Spelt Challah with Avocado Oil + Honey (parve)
- 3 cups all-purpose flour - 375g
- 2 cups spelt flour - 250g
- ¼ cup honey - 60ml
- 1 ¼ cup warm water - 295ml
- 2 ¼ tsp active dry yeast - = 1 packet
- 3 eggs
- ⅓ cup avocado oil - 80ml
- 1 ½ Tbsp salt - 20g
For the egg wash:
- 1 egg
- 1 Tbsp almond milk - 15ml
- 1 Tbsp honey - 15ml
Activate the yeast:
- Measure ¼ cup honey into a 2-cup liquid measuring cup. Add 1¼ cup warm water to the measuring cup – warm, meaning it's comfortable to touch with your finger. (You can use either hot tap water, or mix ½ cup boiled water with ¾ cup cold tap water.) Stir to combine the honey and water. Add the yeast to the honey-water mixture in the measuring cup, and stir again. Set aside for 5 minutes to allow the yeast to get foamy.
Mix the dough:
- To your stand mixer bowl (or a large bowl, if mixing by hand), add the all-purpose flour and spelt flour. Fit the bowl onto the stand mixer with the dough hook. Pour the foamy yeast mixture from the measuring cup into the bowl, right on top.
- Add the eggs, oil, and salt to the mixer bowl as well. Stir together on the lowest setting.
- Once the dough has started coming together, turn up the speed to 2 and let the machine knead the dough for 10 minutes. (By hand, you'll want to knead for a bit longer, about 15 minutes.) Check every few minutes to see if the dough is too wet (like a cake batter) or too dry (crumbly or thumping loudly around the bowl). The consistency of the dough will change significantly as the machine kneads it. If the dough is too wet, add more flour to the mixer bowl, ¼ cup at a time. If the dough is too dry, add more water, 1 tablespoon at a time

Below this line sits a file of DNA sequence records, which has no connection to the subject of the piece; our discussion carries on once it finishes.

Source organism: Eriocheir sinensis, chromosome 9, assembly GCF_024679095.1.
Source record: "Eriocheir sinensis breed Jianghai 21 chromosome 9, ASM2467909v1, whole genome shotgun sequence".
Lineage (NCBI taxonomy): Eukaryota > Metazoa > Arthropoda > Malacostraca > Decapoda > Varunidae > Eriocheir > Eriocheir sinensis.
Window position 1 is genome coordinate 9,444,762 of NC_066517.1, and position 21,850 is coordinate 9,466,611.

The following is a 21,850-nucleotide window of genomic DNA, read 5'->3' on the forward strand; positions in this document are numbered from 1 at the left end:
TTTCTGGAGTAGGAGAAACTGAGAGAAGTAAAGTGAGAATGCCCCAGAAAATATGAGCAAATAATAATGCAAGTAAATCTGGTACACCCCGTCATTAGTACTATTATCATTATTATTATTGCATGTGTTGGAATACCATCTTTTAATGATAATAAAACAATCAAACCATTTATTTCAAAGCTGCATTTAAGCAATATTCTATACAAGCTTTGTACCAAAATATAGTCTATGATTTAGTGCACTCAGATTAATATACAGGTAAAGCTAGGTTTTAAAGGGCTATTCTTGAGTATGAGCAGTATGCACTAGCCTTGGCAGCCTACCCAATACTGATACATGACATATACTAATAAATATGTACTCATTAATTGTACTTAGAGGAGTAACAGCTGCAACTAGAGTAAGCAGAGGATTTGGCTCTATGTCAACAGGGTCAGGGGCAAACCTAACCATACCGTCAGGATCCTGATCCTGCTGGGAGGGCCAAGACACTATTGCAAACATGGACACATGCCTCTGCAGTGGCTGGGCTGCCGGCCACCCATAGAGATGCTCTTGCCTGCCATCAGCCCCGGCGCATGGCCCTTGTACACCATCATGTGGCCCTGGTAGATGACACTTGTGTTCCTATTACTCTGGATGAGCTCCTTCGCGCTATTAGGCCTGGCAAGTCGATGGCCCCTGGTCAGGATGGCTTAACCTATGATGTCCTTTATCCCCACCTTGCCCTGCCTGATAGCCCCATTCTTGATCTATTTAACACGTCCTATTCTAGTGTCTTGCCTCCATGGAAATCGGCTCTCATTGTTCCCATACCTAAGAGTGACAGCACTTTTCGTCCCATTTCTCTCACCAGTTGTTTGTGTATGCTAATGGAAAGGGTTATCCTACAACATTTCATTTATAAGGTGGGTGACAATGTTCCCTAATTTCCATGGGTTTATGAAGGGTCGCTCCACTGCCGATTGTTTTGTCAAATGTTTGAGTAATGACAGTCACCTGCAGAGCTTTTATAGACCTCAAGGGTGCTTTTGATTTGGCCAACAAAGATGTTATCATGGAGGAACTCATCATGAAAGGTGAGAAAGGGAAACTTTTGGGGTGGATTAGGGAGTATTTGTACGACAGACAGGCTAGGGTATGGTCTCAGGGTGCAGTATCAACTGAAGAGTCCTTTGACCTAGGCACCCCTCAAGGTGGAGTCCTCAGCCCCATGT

(it doesn't need to be warm).
Leave the dough to rise:
- When the dough is supple but not sticky and holds the indentation of your finger when you poke it, it is ready to proof (rise). Cover tightly with cling / beeswax wrap or a bowl lid and leave in a warm part of your kitchen, such as the inside of your (turned-off) oven. The dough will rise slowly and won't rise as much as challah made with all-purpose flour, but should be puffed and noticeably bigger after about 2 hours rise time, up to about 5 hours.
Shape and proof:
- Preheat the oven to 350°F / 180°C. Line one light-colored baking sheet with parchment or a silicone baking mat.
- Turn out the proofed dough onto a lightly floured surface. Using a bench scraper or a sharp knife, divide the dough in half. Set aside the half you're not working on, then further subdivide the portion in front of you. For a three-strand loaf, cut the first half into three roughly equal pieces, using the bench scraper or knife.
- Roll each of the three lumps of dough into a rope about 1" / 2.5cm thick and 12" / 30cm long and tapered at the ends. Lay the three ropes side by side, then bring the tapered ends together and press firmly to join. Braid (plait) the rope by bringing the right-hand strand over the middle – the rightmost strand has now become the new middle strand. Next, bring
the left-hand strand over this new middle strand. Repeat until you get to the end of the braid. Join the ends of the strands together at the bottom and tuck firmly under.
- Transfer loaves onto the prepared baking sheet, cover with a clean kitchen towel, and leave to proof (rise in its final shape) for half an hour or so.
Bake the challahs:
- In a small bowl, whisk an egg with 1 tablespoon of almond milk and 1 tablespoon of honey. Brush over the challah with a pastry brush.
- Bake the challah for 35-40 minutes, until golden and well risen.